Antibodies from llama blood can protect against COVID, future and other corona viruses

Aside from the vaccine, one of the main reasons for the decline in COVID deaths since the pandemic began is the development of effective treatments. Doctors and nurses are better equipped to help patients hospitalized with a severe case of the virus, reducing hospital stays and relieving pressure on a strained medical system. And over time, better and more effective treatments are being discovered—and sometimes in very surprising places.

Such is the case with some new research led by a team at Mount Sinai Hospital, which discovered a powerful “superimmunity” particle in the blood of llamas. Yes, you read that right: llama blood. The same creatures known for chewing the cud, spitting at tourists, and being voiced by David Spade.

In a study published today in the journal cell reports, The researchers found evidence that tiny immune molecules in llamas, known as nanobodies, could help develop an inhalable antiviral drug for COVID patients that could serve as a fast-acting treatment for the pandemic. In addition, research suggests that it protects against it everyone COVID variant – meaning we may have a future-proof treatment that will remain effective as the virus evolves.

“We learned that the tiny size of these nanobodies gives them a distinct advantage over a rapidly mutating virus,” said Ian Wilson, a professor of structural biology at Scripps Research in La Jolla, Calif. and a co-author of the study, in a press release. “Specifically, it allows them to penetrate more into the troughs, nooks and crannies of the virus’s surface, thereby attaching to multiple regions to prevent the virus from escaping and mutating.”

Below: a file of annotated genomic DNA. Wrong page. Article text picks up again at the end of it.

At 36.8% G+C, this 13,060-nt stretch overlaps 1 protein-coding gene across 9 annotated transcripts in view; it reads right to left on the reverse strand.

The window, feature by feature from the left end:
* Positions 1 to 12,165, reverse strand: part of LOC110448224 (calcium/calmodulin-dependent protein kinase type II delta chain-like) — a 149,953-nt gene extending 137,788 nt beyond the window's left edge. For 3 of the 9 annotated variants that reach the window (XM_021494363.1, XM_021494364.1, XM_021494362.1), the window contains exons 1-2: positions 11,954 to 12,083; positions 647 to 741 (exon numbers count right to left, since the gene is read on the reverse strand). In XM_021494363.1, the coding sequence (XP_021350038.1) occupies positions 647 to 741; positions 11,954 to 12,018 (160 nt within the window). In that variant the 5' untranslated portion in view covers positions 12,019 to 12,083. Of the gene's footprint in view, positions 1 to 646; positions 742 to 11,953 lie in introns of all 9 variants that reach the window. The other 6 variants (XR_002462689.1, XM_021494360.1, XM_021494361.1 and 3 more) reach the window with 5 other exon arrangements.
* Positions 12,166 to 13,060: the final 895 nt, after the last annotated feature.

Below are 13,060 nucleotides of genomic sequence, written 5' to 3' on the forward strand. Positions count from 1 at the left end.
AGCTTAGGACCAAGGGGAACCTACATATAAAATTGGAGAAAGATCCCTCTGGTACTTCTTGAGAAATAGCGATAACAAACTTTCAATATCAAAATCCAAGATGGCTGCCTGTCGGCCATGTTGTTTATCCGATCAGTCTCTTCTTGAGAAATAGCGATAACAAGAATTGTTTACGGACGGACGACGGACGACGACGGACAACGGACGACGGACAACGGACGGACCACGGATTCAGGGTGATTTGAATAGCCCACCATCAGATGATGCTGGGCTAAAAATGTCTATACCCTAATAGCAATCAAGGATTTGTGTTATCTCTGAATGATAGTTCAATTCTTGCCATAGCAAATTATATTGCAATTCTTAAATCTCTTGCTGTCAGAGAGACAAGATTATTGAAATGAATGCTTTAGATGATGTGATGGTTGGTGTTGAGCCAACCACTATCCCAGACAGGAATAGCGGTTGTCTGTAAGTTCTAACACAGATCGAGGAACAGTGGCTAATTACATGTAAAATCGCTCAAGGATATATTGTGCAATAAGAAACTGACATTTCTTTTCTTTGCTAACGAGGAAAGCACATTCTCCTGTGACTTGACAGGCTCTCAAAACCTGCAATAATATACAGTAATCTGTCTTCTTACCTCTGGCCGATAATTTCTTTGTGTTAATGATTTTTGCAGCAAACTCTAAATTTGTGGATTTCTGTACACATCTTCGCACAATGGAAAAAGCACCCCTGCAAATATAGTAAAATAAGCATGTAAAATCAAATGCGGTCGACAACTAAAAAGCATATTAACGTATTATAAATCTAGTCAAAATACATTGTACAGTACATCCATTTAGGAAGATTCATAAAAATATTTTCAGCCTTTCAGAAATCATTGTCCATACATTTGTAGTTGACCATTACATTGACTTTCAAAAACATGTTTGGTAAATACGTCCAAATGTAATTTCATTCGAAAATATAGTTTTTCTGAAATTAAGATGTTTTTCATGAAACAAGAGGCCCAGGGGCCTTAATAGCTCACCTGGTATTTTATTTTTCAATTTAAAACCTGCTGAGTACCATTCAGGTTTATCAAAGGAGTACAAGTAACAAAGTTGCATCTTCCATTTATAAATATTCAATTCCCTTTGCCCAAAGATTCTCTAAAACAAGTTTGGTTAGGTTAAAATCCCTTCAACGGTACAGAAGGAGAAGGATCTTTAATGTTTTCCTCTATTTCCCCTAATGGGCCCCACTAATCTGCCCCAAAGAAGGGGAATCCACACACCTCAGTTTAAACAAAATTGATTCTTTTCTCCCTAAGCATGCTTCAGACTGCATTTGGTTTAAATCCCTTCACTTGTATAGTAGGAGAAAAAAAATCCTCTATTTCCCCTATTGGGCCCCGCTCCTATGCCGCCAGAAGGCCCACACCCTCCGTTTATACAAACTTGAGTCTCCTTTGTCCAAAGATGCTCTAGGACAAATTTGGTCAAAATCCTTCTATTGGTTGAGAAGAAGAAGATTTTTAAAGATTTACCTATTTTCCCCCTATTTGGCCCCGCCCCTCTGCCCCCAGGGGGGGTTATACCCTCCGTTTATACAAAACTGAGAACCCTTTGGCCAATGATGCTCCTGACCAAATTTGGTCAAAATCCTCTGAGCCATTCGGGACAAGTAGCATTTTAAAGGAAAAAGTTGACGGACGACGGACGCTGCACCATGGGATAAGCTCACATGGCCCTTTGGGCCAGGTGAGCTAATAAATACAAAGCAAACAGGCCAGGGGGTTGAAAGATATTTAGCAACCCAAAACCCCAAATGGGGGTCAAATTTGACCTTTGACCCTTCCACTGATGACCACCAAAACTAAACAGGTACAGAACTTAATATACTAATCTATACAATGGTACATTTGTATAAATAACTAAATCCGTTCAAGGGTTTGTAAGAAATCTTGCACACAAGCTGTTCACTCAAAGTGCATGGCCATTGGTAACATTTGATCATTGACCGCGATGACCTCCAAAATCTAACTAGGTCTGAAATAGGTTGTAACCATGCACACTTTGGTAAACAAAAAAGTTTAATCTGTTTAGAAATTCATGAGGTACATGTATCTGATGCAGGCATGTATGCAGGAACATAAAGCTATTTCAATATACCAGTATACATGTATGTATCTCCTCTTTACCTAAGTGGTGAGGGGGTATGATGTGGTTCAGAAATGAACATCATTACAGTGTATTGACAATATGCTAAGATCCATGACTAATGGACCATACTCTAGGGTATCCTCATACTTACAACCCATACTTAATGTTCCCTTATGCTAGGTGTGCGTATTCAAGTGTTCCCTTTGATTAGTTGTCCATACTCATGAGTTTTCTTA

Creatures specifically in the biological family camelids including camels, alpacas and llamas are capable of producing tiny antibodies about a tenth the size of a normal antibody. Despite their size, the antibodies are very robust and are very good at attacking disease-causing invaders like the coronavirus. The researchers managed to hack the antibodies and link them together, ensuring they were even more effective against viruses.

“Due to their small size and broad neutralizing activities, these camelid nanobodies are likely to be effective against future variants and outbreaks of SARS-like viruses,” said Yi Shi, associate professor of pharmacological sciences at Mount Sinai and lead author of the study in the release.

Shi added that the antibodies are also able to “protect both the upper and lower respiratory tract from infection,” suggesting they could be an effective drug when combined with vaccines and current antibody treatments.

This study builds on previous research into the awesome superimmune powers of llama blood, which actually arose before the pandemic. However, given the urgency of the pandemic, it makes sense that researchers would want to revisit our woolly mountaineer friend.

However, everyone should keep in mind that this is still in a fairly early stage. Much more research needs to be done to refine and develop an actual treatment. And if the whole horseworm fiasco has taught us anything, it’s that we should avoid jumping to conclusions until the research is complete.

In other words, for the love of all that is sacred, don’t go out and start slaughtering llamas and drinking their blood. That won’t help you. It will do the opposite of helping you. In fact, you could end up cursed like The Emperor’s New Groove and become a llama yourself. Antibodies from llama blood can protect against COVID, future and other corona viruses


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